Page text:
Ian has an MBA and is a real estate investor, former health professions educator, and Air Force veteran.
The New York Stock Exchange serves as a marketplace for dealers and brokers to buy and sell stocks. In this lesson we will examine the distinction between dealers and brokers.
Buying and Selling Stock
Joe is interested in buying some shares of stock after seeing news headlines about the New York Stock Exchange. But how do individual people like Joe buy and sell shares of stock? Stock market transactions happen with the help of professional intermediaries who trade, or buy and sell shares, on behalf of their clients. Buying and selling stock requires a license, so a regular guy like Joe has to use these professionals, called dealers and brokers, to participate in the market. Take a look at who these people are, and explore the differences between their roles.
Joe cannot make purchases on the exchange or go to a company to buy stock by himself, but one way for Joe to purchase stock is to contact a dealer, a business that builds an inventory by purchasing shares from individuals when they wish to sell their stock. Then when a customer like Joe wants to buy a stock, the dealer sells it to that customer from its existing holdings. In the event of a sale, the dealer holds onto the stock until someone else wants to buy it.
The dealer functions independently from the stock exchanges. Sometimes these businesses are called market makers, because they create a new venue for stock trades outside of the established exchanges. A dealer that buys and sells stock makes a profit on stock purchases by marking up the share price to investors and marking down the price for sales.
However, it's more likely that Joe will make his purchases and sales with the services of a broker , a business that acts on behalf of a specific client order. When Joe wants to buy a stock, the broker executes the order by finding someone willing to sell that stock on one of the exchanges. This happens through an exchange such as the New York Stock Exchange. The broker charges a commission fee for making the trade.
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One major difference between a dealer and a broker is that a broker transaction only involves the client's order. The broker places an order for the exact number of shares the client wants to buy or sell. A dealer orders for itself first, and then may resell some of those shares to other investors outside of the market. Another difference is that brokers operate within the stock exchange system, while dealers operate outside the exchanges.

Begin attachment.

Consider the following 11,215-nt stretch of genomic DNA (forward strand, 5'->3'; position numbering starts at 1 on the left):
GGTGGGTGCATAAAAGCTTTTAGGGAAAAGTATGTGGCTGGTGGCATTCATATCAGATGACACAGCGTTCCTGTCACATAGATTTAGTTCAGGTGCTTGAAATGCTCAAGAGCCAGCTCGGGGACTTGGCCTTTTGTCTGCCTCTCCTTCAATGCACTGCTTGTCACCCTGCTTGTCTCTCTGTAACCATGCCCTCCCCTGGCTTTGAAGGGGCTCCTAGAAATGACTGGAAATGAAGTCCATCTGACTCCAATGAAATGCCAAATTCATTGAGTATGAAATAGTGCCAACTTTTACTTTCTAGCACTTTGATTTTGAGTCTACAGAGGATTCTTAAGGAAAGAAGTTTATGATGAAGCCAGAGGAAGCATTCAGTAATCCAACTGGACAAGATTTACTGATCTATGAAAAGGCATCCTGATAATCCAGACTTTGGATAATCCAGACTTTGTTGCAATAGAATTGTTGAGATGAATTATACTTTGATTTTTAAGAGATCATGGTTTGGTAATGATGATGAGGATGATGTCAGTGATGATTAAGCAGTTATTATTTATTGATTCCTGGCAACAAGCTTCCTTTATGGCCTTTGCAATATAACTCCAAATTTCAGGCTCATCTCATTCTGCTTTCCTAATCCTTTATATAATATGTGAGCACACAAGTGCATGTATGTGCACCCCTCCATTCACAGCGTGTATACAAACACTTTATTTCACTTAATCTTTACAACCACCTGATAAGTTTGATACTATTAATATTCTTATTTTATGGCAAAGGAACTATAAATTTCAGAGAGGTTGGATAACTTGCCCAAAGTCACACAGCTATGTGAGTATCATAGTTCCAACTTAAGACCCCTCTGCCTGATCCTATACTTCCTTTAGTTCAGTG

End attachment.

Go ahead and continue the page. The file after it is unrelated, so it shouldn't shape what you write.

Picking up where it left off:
Odds are good that any company Joe goes to will actually be a broker-dealer, which is a business that simply combines the two approaches. Most stock trading firms operate this way. Broker-dealers also offer more benefits to the customer than sticking with one system. For example, if the business already owns shares as part of its dealer activities, it can execute trades faster than going to the exchange. Likewise, having access to the exchange allows for unlimited access to the greater variety of market offerings. When Joe places a trade, the shares might even be bought or sold through a combination of both methods.
Because individuals cannot buy or sell stocks without a license, they must use the system of dealers and brokers to participate in the stock market. A dealer is a business that maintains an inventory of stock shares it can then buy and sell outside of the stock exchanges. A broker places trades for clients by putting the order up on the stock exchange. Most of the major investment companies in the U.S. are broker-dealers and use a combination of the approaches to efficiently place trades for their clients.
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